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Accurate Miniatures McLaren


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I crewed that McLaren after Oscar sold it to Warren Agor. The plumbing was a mix of rubber, Aeroquip and whatever was handy!

Sent Agor out at Watkins for a practice lap and then asked the crew chief (Rich D.) if perhaps Warren would have liked the wing retaining bolts that were lying on the pit wall installed.....lucky the fuel injection was FUBAR and he never got any real speed. We snuck them back in during the commotion and he was never the wiser although we in the crew learned a lesson.

And that was also when I learned to NEVER volunteer. The magnesium wheels were really crusty on the outer rims so I said I would polish them up. Nasty, nasty job. Hours of hard labor with no chance of parole!

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The plumbing was a mix of rubber, Aeroquip and whatever was handy.

I think you hit on something here: most racing cars are works in progress and always changing, whereas a lot of the good reference photos that can be found (especially online) are of the restored cars, which are not only often "over restored" but upgraded with newer and safer technology. For example, I'm relatively certain that the McLaren didn't originally have those beautifully polished headers as seen in the photo earlier in this thread.

The great racing photographer Pete Lyons authored a couple of books a few years back: "Can-Am" and "Can-Am Photo History" that are filled with vintage photos. Another good reference book is Karl Ludvigsen's "Can-Am Racing Cars" (photographers un-credited) that is predominantly engine and mechanical shots. Both books show the use of A/N fittings and braided hose during this period.

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I'm sorry that I was so confusing in describing scale.   When I am trying to build some detail I always want to have the material I am using represent the real thing as closely as I can.   For me, it is easier to work in millimeters because in 1/24 and 1/25 scale, one millimeter on the model equals one inch on the real car.   (I know, it is not exact but it is close enough for me.)   So, in my mind I seem to go back and forth.   If I look at a picture of some part of a car, i might see a hose, for instance, that I know must be around a half inch in diameter.  I know then, that I am looking for some material that is one half of a millimeter instead of having to calculate in inches and look for material that is 0.04 inch in size.   It is just easier for me.   In the same way, when I look at something I am thinking of using, I do the opposite and convert it to inches to get an idea what size that material would be in 1:1 scale.    My comment described the bead as representing 3/4 of an inch in real size.   In other words, I measured it as being 3/4 of a millimeter, therefore it is 3/4 of an inch in 1:1 scale.    Have I got you confused?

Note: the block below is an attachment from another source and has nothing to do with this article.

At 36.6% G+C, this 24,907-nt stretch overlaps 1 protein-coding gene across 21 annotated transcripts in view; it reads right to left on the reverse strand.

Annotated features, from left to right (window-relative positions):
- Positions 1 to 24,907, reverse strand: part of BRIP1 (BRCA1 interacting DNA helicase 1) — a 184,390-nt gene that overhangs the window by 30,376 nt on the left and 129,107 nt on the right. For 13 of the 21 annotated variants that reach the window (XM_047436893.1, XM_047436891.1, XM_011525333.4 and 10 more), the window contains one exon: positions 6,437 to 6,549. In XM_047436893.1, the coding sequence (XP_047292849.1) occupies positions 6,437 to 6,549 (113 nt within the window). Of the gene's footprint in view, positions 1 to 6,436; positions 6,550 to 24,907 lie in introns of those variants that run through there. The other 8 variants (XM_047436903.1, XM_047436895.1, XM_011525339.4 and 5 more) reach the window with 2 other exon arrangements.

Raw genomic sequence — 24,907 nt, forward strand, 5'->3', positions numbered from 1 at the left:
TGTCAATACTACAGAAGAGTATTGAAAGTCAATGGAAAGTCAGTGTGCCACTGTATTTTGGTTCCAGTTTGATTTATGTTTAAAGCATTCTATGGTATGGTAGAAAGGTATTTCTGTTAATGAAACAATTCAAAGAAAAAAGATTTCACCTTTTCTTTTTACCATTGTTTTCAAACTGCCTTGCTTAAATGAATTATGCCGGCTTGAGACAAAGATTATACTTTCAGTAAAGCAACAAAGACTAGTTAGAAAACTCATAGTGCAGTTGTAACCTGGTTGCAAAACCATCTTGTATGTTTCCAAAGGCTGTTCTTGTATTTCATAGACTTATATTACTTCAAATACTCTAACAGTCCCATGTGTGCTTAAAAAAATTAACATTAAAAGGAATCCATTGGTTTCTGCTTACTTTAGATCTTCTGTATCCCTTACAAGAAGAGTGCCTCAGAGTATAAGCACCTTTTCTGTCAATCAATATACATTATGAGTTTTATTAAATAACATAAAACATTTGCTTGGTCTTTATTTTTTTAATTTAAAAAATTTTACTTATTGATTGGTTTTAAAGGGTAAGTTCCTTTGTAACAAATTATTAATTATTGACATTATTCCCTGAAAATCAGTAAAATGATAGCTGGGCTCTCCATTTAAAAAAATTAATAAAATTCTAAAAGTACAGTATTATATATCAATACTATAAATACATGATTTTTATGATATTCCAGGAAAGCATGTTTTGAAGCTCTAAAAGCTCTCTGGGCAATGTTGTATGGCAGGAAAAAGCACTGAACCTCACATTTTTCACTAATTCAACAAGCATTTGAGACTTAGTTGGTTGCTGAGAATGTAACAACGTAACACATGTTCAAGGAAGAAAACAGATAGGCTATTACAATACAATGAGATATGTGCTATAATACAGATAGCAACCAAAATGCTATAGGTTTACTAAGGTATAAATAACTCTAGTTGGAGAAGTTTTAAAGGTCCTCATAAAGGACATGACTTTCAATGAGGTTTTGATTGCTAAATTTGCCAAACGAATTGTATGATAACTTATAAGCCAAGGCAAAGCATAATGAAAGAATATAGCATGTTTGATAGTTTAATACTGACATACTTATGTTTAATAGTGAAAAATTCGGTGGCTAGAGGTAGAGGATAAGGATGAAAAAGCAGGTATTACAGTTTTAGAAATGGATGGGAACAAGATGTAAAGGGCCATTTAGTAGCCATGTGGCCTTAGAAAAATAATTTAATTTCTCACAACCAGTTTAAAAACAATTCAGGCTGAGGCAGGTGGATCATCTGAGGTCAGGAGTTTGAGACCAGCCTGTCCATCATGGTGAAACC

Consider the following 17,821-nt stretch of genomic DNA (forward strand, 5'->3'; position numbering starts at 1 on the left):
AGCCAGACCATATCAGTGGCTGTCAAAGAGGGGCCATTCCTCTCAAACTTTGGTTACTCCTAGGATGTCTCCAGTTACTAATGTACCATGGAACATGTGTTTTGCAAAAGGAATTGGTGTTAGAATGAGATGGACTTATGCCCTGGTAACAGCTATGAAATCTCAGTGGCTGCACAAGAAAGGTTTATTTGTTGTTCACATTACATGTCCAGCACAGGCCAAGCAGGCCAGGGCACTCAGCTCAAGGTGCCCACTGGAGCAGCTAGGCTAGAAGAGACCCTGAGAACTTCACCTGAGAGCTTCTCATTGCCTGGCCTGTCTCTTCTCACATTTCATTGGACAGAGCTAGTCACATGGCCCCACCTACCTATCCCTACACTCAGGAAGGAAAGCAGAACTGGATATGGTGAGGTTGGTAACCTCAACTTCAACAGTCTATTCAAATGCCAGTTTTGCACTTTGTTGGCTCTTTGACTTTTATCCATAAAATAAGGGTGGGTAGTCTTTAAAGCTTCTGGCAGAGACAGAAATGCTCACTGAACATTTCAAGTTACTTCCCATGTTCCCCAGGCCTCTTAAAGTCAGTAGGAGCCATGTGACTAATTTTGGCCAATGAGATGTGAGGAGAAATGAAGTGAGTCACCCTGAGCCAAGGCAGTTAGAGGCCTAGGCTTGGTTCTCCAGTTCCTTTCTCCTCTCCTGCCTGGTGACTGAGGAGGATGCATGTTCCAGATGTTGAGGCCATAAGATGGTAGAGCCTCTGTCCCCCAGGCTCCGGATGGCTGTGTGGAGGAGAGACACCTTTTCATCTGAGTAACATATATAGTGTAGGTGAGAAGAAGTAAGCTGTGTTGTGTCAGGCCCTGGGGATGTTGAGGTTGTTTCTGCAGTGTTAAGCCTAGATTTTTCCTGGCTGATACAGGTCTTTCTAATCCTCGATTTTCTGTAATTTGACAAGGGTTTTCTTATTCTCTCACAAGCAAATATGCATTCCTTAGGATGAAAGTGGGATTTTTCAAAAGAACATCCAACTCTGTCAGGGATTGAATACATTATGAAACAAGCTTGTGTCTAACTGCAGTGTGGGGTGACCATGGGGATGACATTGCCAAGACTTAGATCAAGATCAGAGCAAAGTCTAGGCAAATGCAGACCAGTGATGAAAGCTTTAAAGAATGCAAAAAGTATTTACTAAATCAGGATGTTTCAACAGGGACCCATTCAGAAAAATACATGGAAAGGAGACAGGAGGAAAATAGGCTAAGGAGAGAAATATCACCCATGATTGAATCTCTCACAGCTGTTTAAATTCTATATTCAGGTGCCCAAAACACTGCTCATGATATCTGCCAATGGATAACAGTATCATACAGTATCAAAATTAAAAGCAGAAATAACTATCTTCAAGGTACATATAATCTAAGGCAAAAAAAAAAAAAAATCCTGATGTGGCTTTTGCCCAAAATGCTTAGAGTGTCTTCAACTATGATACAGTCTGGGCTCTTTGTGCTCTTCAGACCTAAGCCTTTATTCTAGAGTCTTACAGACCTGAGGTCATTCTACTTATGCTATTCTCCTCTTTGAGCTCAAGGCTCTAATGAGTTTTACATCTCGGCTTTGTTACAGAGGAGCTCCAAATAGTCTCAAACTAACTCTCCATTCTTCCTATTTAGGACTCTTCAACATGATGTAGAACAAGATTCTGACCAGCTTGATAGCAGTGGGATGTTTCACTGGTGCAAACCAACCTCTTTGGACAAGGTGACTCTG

I will be more careful to describe sizes in a way that is much clearer in the future.

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So, back to making braided hoses.   Ed, the coaxial is not marked but i assume it is Rg178.  I have some RG174 that is slightly larger.   I have found that outside diameter varies slightly with different manufacturers for the same numbered cable.



I am going to try to make something like the vinyl hose int the picture above.   I get four of the #15 hex beads and a piece of the coax braid that is longer than the piece you are trying to recreate.  stretch the braid so it becomes as small as you can get it.  I also trim one end at an angle to make it easier to thread the beads on to it.   I threaded the four beads onto the braid.  I also put on a small piece of the shrink wrap tubing to represent the short tube between the first and second fitting on the right of the example.


Next I take a piece of the wire and insert it into the coax braid.   I thread the beads on first because it is much easier than trying to thread the beads on with the wire inside.   You can slide the wire in by carefully opening up the end of the braid and finding the center that had been filled with the original core.  The wire stiffens the hose allowing you to position and bend it into any shape.  It also keeps the braid from flattening out around curves.



Now I slide the first bead down to the end of the braid and glue it in place.   Be very careful with the CA glue, this small braid wicks the glue just like a cotton wick and too much glue will harden up the first half inch or so of the braid.   I use a toothpick to just touch a little to the bead.  Leave some of the center wire exposed at the end to make installing the finished hose easy.


Next I slid the piece of shrink tubing down and shrink it in place.  Then the next bead is slid into place and glued.


Now you can bend the hose to match the piece you are trying to reproduce and glue the last beads into place.   In my example the vinyl piece had a double nut on the end so I used two beads.